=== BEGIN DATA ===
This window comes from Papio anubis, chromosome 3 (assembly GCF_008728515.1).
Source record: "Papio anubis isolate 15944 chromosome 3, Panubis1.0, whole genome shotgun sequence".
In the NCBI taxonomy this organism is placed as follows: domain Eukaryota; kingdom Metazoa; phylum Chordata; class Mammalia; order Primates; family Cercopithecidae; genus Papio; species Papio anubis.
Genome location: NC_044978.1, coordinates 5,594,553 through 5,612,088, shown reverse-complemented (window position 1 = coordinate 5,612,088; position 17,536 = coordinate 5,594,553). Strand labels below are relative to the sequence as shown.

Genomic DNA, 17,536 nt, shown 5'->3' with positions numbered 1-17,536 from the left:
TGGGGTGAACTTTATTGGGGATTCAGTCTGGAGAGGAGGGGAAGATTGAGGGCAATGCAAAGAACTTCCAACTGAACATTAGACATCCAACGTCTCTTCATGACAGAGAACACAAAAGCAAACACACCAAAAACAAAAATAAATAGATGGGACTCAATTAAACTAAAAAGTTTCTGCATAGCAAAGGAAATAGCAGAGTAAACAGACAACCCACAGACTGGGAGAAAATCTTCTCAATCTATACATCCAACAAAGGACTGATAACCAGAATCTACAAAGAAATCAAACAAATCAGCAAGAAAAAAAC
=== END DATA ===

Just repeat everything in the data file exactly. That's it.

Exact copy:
This window comes from Papio anubis, chromosome 3 (assembly GCF_008728515.1).
Source record: "Papio anubis isolate 15944 chromosome 3, Panubis1.0, whole genome shotgun sequence".
In the NCBI taxonomy this organism is placed as follows: domain Eukaryota; kingdom Metazoa; phylum Chordata; class Mammalia; order Primates; family Cercopithecidae; genus Papio; species Papio anubis.
Genome location: NC_044978.1, coordinates 5,594,553 through 5,612,088, shown reverse-complemented (window position 1 = coordinate 5,612,088; position 17,536 = coordinate 5,594,553). Strand labels below are relative to the sequence as shown.

Genomic DNA, 17,536 nt, shown 5'->3' with positions numbered 1-17,536 from the left:
TGGGGTGAACTTTATTGGGGATTCAGTCTGGAGAGGAGGGGAAGATTGAGGGCAATGCAAAGAACTTCCAACTGAACATTAGACATCCAACGTCTCTTCATGACAGAGAACACAAAAGCAAACACACCAAAAACAAAAATAAATAGATGGGACTCAATTAAACTAAAAAGTTTCTGCATAGCAAAGGAAATAGCAGAGTAAACAGACAACCCACAGACTGGGAGAAAATCTTCTCAATCTATACATCCAACAAAGGACTGATAACCAGAATCTACAAAGAAATCAAACAAATCAGCAAGAAAAAAAC